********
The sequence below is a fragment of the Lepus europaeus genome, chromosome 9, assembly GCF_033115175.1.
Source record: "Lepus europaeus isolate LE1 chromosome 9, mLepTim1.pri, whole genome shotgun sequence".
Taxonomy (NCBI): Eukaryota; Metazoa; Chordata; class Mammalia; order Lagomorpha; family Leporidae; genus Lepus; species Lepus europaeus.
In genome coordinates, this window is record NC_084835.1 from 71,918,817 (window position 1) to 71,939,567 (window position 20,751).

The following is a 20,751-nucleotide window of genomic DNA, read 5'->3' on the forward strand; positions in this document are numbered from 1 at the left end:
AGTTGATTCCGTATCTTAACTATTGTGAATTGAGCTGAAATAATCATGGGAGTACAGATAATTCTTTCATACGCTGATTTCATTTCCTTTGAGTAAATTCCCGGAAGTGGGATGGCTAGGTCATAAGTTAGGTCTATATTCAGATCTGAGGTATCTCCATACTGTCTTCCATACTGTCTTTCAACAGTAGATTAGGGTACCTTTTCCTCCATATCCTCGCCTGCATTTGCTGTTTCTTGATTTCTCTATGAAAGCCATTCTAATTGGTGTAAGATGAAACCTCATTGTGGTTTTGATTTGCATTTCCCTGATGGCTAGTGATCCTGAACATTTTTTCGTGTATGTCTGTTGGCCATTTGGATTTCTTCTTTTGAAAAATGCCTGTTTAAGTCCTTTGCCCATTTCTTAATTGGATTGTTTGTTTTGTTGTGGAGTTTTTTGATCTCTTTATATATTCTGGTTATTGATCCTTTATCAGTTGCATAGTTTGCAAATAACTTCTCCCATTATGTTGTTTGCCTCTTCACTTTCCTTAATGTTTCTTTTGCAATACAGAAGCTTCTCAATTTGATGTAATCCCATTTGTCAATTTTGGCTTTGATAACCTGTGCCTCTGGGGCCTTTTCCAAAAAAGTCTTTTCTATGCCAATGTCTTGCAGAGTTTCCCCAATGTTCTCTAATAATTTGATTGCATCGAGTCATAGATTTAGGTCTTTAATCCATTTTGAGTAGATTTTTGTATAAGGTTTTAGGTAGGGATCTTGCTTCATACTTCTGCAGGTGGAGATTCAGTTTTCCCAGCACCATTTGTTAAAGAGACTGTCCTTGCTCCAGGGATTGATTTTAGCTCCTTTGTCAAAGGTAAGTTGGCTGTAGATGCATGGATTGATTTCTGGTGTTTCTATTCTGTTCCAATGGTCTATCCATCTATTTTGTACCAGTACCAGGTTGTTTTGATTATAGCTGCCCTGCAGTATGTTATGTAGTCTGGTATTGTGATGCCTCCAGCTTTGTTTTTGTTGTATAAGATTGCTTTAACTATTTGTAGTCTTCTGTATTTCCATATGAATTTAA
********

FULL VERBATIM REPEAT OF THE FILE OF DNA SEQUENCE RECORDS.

The sequence below is a fragment of the Lepus europaeus genome, chromosome 9, assembly GCF_033115175.1.
Source record: "Lepus europaeus isolate LE1 chromosome 9, mLepTim1.pri, whole genome shotgun sequence".
Taxonomy (NCBI): Eukaryota; Metazoa; Chordata; class Mammalia; order Lagomorpha; family Leporidae; genus Lepus; species Lepus europaeus.
In genome coordinates, this window is record NC_084835.1 from 71,918,817 (window position 1) to 71,939,567 (window position 20,751).

The following is a 20,751-nucleotide window of genomic DNA, read 5'->3' on the forward strand; positions in this document are numbered from 1 at the left end:
AGTTGATTCCGTATCTTAACTATTGTGAATTGAGCTGAAATAATCATGGGAGTACAGATAATTCTTTCATACGCTGATTTCATTTCCTTTGAGTAAATTCCCGGAAGTGGGATGGCTAGGTCATAAGTTAGGTCTATATTCAGATCTGAGGTATCTCCATACTGTCTTCCATACTGTCTTTCAACAGTAGATTAGGGTACCTTTTCCTCCATATCCTCGCCTGCATTTGCTGTTTCTTGATTTCTCTATGAAAGCCATTCTAATTGGTGTAAGATGAAACCTCATTGTGGTTTTGATTTGCATTTCCCTGATGGCTAGTGATCCTGAACATTTTTTCGTGTATGTCTGTTGGCCATTTGGATTTCTTCTTTTGAAAAATGCCTGTTTAAGTCCTTTGCCCATTTCTTAATTGGATTGTTTGTTTTGTTGTGGAGTTTTTTGATCTCTTTATATATTCTGGTTATTGATCCTTTATCAGTTGCATAGTTTGCAAATAACTTCTCCCATTATGTTGTTTGCCTCTTCACTTTCCTTAATGTTTCTTTTGCAATACAGAAGCTTCTCAATTTGATGTAATCCCATTTGTCAATTTTGGCTTTGATAACCTGTGCCTCTGGGGCCTTTTCCAAAAAAGTCTTTTCTATGCCAATGTCTTGCAGAGTTTCCCCAATGTTCTCTAATAATTTGATTGCATCGAGTCATAGATTTAGGTCTTTAATCCATTTTGAGTAGATTTTTGTATAAGGTTTTAGGTAGGGATCTTGCTTCATACTTCTGCAGGTGGAGATTCAGTTTTCCCAGCACCATTTGTTAAAGAGACTGTCCTTGCTCCAGGGATTGATTTTAGCTCCTTTGTCAAAGGTAAGTTGGCTGTAGATGCATGGATTGATTTCTGGTGTTTCTATTCTGTTCCAATGGTCTATCCATCTATTTTGTACCAGTACCAGGTTGTTTTGATTATAGCTGCCCTGCAGTATGTTATGTAGTCTGGTATTGTGATGCCTCCAGCTTTGTTTTTGTTGTATAAGATTGCTTTAACTATTTGTAGTCTTCTGTATTTCCATATGAATTTAA